The US American battery startup Solid Power has been awarded up to $12.5 Million to develop nickel- and cobalt-free solid-state battery cells. Additionally, the company has unveiled cell safety and performance data.
The funding was awarded by the Intelligence Advanced Research Projects Activity (IARPA) for a multi-phase, multi-year research contract to develop nickel- and cobalt-free all-solid-state battery cells. Solid Power expects to receive up to $12.5M to complete the project throughout the project’s runtime.
For the IARPA Robust Energy Sources for Intelligence Logistics in Extreme Novel and Challenging Environments (RESILIENCE) project, Solid Power will collaborate with the University of Maryland to develop a nano-scale iron sulfide pyrite (FeS2) cathode, which is largely comprised of iron and sulfur, eliminating some of the rare-earth metals currently required.
Solid Power has stated the specific objective “to produce multi-layer cells meeting intelligence application needs for high energy density, high power density, long calendar life, quiet operation, and robustness to extreme environmental conditions”. This will build on Solid Power’s advanced cathode formulation, which has the potential to cut cathode active material cost by over 90 per cent.
“The transition to a pyrite cathode could provide a massive cost advantage over traditional lithium-ion batteries at the cell level, while providing very high specific energy that can serve a range of applications,” said Doug Campbell, CEO and co-founder of Solid Power. “The IARPA RESILIENCE program is a natural fit for Solid Power given our history working with this chemistry.”
In addition to the new research funding, Solid Power also took the moment on stage to unveil their gathered high-content silicon cell safety and performance data. Solid Power’s 2 Ah high-content silicon cells demonstrated “benign failures” when subjected to several abuse scenarios, including nail penetration, overcharging and external short-circuiting. Overheating or even flammability was not observed in any of the batteries during the various tests.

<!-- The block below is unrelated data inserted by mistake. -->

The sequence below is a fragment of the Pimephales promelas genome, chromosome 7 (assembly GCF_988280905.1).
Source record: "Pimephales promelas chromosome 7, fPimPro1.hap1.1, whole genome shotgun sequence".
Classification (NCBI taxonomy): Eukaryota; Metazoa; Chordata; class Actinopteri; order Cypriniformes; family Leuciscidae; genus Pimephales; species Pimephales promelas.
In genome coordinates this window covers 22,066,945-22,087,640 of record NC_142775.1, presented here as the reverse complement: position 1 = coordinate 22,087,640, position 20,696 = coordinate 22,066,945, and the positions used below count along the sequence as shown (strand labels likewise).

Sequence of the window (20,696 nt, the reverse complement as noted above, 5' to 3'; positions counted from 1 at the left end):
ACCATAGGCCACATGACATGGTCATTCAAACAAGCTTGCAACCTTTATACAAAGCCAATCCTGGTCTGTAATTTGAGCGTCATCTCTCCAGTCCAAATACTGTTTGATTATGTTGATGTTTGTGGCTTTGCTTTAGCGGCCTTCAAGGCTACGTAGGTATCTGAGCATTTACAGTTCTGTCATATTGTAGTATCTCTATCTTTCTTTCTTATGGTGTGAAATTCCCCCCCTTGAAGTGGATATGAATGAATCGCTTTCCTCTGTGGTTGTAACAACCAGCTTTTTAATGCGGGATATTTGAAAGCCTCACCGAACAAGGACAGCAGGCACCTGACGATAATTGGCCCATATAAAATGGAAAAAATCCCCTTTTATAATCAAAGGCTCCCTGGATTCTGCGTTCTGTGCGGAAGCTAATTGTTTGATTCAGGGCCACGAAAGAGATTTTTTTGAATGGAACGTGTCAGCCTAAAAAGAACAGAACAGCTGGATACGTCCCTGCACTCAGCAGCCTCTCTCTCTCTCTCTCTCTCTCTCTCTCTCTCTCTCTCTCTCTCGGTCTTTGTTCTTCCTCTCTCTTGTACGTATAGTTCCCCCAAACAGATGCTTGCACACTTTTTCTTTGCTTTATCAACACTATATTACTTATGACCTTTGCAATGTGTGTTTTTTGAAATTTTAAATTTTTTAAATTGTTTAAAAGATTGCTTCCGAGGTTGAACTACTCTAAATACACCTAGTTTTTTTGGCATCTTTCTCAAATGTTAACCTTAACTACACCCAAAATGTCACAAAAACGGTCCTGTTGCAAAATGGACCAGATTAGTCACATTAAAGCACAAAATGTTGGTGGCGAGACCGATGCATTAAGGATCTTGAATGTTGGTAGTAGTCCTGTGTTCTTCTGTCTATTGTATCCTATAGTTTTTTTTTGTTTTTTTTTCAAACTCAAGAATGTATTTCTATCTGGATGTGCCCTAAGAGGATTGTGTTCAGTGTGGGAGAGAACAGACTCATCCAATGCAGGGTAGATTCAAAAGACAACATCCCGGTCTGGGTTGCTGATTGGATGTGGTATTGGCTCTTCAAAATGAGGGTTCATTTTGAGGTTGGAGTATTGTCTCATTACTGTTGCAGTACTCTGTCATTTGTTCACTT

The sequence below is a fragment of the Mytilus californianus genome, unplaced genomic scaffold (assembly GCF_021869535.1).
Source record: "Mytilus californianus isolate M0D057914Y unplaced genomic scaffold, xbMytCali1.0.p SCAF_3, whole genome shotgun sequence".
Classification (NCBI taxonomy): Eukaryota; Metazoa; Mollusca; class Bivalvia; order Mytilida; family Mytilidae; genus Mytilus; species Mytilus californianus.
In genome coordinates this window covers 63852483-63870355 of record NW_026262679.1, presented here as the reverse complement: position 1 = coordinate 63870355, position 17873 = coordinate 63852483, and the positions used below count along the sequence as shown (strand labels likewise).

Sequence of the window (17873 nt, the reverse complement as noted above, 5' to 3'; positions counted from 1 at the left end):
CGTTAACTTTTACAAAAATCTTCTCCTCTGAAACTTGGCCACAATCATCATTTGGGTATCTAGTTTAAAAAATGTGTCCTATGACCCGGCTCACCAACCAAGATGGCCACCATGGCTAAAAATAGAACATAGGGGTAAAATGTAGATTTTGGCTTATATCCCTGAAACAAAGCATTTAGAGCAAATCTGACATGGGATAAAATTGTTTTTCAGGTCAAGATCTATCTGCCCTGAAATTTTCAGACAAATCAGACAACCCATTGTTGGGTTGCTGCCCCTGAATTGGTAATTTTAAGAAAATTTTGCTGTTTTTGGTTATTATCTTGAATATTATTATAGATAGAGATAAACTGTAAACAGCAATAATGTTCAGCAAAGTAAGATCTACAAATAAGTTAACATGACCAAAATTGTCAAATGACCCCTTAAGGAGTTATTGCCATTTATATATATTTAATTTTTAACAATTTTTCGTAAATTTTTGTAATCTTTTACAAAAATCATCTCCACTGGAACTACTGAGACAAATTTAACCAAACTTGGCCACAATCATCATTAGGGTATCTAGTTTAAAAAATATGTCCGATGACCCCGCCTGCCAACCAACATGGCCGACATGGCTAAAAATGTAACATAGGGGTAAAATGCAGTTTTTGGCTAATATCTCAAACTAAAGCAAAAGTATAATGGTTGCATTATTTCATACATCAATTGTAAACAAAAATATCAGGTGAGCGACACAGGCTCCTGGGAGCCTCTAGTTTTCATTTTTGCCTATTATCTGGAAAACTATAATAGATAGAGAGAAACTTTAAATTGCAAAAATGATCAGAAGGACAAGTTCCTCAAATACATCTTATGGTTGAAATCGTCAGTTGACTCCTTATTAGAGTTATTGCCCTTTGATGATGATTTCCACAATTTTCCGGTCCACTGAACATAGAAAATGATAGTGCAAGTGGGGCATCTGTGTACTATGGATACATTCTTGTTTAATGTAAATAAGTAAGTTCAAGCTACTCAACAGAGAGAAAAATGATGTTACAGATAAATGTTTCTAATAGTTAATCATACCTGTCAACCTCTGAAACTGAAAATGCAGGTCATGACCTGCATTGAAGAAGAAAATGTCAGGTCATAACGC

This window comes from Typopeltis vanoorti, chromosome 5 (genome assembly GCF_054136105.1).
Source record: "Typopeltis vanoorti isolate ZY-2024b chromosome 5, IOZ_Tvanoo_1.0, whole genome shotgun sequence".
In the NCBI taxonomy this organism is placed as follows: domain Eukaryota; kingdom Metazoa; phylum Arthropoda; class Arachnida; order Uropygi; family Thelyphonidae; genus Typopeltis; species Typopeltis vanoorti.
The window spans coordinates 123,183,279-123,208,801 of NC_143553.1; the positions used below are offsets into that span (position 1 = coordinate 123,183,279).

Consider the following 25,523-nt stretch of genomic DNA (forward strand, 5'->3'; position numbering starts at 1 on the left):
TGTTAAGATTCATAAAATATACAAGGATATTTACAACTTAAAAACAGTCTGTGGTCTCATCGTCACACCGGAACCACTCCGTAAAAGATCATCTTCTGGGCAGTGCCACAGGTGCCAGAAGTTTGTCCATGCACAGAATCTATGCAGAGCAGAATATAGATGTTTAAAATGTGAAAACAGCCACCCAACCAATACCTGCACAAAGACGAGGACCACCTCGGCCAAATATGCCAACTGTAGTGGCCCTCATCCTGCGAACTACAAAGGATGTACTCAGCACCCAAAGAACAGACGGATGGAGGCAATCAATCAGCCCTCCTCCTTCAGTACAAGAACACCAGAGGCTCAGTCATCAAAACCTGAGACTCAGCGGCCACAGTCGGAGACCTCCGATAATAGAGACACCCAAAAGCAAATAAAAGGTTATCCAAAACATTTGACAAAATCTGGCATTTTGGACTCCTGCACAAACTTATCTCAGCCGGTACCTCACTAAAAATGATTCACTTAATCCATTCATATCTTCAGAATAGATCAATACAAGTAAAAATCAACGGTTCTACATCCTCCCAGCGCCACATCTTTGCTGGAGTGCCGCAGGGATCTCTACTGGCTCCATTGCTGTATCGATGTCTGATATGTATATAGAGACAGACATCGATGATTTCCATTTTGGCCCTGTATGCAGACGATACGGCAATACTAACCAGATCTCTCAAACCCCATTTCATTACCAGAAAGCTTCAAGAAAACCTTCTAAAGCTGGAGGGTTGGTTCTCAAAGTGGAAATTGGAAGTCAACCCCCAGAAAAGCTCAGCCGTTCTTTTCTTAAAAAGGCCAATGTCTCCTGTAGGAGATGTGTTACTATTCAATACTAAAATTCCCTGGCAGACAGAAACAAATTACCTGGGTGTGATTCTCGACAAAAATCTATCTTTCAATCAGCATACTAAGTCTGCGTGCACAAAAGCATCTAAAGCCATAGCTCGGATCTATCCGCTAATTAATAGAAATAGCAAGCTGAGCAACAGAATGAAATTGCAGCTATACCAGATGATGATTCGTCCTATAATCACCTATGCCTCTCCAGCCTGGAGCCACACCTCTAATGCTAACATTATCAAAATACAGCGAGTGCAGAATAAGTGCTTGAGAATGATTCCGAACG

“The automotive industry has seen very recent examples of lithium-ion battery safety concerns, resulting in danger to vehicle occupants and expensive electric vehicle recalls,” said Doug Campbell, CEO and co-founder of Solid Power. “Our all-solid-state cells could reduce the risk of EV fires and lead to significant battery pack cost reductions by removing the flammable liquid and gel electrolyte.”
Performance data was also gathered on the batteries, with analysis taking place on the categies high-energy, long life cycle and fast charging. Here, Solid Power demonstrated the ability to reach a stack-level specific energy of ~350 Wh/kg while also achieving 750 cycles with 80% capacity retention in terms of high power usage. The life cycle assessment achieved over 1,000 cycles at both 45C and room temperature with greater than 80% capacity retention. Finally, the fast charging tests recorded 650 cycles with a 2C-rate fast charge occurring during every fifth cycle in near room-temperature conditions.
The testing period has not ended yet, as Solid Power specifies: “We are now working to replicate these initial results in larger format, production-line produced cells,” said Josh Buettner-Garrett, Chief Technology Officer at Solid Power.
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